She also accused the government of creating a “higher education bubble” by financing too many student loans.

In comments to reporters after the conclusion of her formal remarks, Bachmann argued that the governments of Iraq and Afghanistan should be forced to “reimbuse” America for the expenses incurred during the wars. Bachmann, who voted against U.S. military involvement in Libya, said she thought that involvement should end now that deposed leader Muammar Ghaddafi has reportedly been killed, but declared she was willing to use “absolutely everything” against Iran.

Bachmann is in town for at least two Bay Area fundraisers, a campaign spokesperson said, though she will not be meeting with any leaders of Silicon Valley tech firms during her visit.

Since June, when she polled second, behind former Massachusetts Gov. Mitt Romney, Bachmann’s support as slipped, and her campaign has struggled to hold on to staffers and raise money. She told supporters earlier this month she would stay in the race through the New Hampshire in January.

When Bachmann visited the Bay Area last month, she optimistically declared at a fundraiser in San Rafael that “Marin County could go red.”

This time around, her local fundraising events are closed to the press

Source: The Bay Citizen (http://s.tt/13Jdc)

Video by Queena Kim

Sup ya’ll.  After many people asking about them, we have finally printed 99:1 t-shirts!  They are now available online for only $12 (includes shipping)!  We aren’t doing it for the money.  Here’s a little explanation on why we chose to print the shirt, and why we chose to charge for the shirt.

99:1 is a collaborative effort between,artist, Eddie Colla, clothing line, fiftyseven-thirtythree, and you.  With your help, we were able to form a street campaign to help those in the 99% speak out against corporate greed through this thought provoking image.  After thousands of sticker requests, we distributed over 10,000 stickers to over 40 states and 13 countries.  All costs were covered out of pocket.  And we were happy to do so! We have finally decided to print a t-shirt with the image.  You (the 99%) were so great at making the image seen, we now want to give you guys something which is a little more permanent.  

We are producing the shirts and making them available at cost. What that means is that shirts we be available for $12, which cover the cost of the shirt, the printing and shipping. We will not be making a profit on this. We will also be giving away a portion of shirts to our local occupy movements. We would strongly encourage people to go and create their own propaganda, in the form of shirts, signs, stickers etc. However, not everyone has the resources or time to do so.  So we are honored to do it for you. We are certain, the Occupy Movement is here to stay.  We are the 99% and we are not going anywhere.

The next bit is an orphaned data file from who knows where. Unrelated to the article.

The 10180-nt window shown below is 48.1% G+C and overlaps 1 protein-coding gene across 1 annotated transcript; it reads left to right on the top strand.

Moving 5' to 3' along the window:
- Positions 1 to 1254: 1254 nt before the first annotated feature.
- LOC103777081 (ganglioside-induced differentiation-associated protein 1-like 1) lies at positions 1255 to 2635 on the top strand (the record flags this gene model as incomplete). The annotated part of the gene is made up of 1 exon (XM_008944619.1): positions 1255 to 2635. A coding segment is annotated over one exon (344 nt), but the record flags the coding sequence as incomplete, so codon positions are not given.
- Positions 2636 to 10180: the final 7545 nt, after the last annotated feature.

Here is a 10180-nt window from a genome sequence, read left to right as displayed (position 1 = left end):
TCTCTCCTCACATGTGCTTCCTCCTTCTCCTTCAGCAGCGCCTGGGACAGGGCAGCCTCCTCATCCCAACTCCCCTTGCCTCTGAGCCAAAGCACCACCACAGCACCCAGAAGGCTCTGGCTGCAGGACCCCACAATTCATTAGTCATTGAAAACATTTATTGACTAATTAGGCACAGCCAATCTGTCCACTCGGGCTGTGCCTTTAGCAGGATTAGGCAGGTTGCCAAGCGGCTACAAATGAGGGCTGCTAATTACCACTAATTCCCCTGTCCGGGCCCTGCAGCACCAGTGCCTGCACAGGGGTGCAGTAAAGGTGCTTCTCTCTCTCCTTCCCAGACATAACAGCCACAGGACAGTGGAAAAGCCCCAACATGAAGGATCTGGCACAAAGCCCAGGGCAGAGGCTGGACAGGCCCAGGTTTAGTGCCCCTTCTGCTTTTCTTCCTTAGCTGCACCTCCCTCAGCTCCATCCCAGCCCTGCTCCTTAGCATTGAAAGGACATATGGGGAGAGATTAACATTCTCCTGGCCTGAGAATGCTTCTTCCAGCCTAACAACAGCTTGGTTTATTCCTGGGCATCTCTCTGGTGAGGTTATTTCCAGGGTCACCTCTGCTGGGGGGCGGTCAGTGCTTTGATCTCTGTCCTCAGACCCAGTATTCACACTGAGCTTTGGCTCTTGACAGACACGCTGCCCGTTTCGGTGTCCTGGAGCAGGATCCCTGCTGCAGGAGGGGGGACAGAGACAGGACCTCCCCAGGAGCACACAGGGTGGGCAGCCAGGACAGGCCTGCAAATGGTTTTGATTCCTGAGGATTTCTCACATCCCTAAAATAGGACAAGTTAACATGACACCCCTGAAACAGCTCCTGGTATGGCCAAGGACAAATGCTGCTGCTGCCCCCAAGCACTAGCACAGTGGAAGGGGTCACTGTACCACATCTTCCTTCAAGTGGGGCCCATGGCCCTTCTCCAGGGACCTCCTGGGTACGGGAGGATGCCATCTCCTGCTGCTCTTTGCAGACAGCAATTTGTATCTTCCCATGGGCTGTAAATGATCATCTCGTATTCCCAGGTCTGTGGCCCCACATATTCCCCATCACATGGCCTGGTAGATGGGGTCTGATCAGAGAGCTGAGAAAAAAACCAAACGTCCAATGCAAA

99:1 T-Shirt, $12, at fiftyseven-thirtythree.com

via Huffington Post

WASHINGTON — Nearly three weeks ago, the Oakland Police Department made international headlines when it razed Occupy Oakland’s encampment under a hail of rubber bullets and lung-stinging clouds of tear gas. The police deployed the same aggressive response on the subsequent protest march that night.

YouTube videos and Twitter carried images of a wheelchair-bound woman caught up in tear-gas haze and close-ups of point-blank wounds left by rubber bullets and bean-bag pellets. Iraq War vet Scott Olsen became an icon not for his service in Iraq, but for being severely wounded when a police projectile fractured his skull and put him intensive care. He has only recently left the hospital.

It has not been a good time to be an Oakland police officer, or the city’s top official. After initially praising the police for their morning raid on the encampment, Mayor Jean Quan then went into damage-control mode amid the ensuing marches and candlelight vigils for Olsen, visiting the 24-year-old at his Highland Hospital room.

By then, Interim Police Chief Howard Jordan promised to investigate his officers’ use of force. Quan vowed to make sure his investigation was thorough. On her Facebook page, she went a step further, issuing a mea culpa:

I am deeply saddened about the outcome on Tuesday. It was not what anyone hoped for, ultimately it was my responsibility, and I apologize for what happened … We have started an investigation into the use of force, including tear gas, on Tuesday. I cannot change the past, but I want to work with you to ensure that this remains peaceful moving forward. When there’s violence, there are no winners — it polarizes us and opens old wounds.

Quan has since had law enforcement clear out the encampment for a second time, after which both her top legal adviser and her deputy mayor abruptly resigned.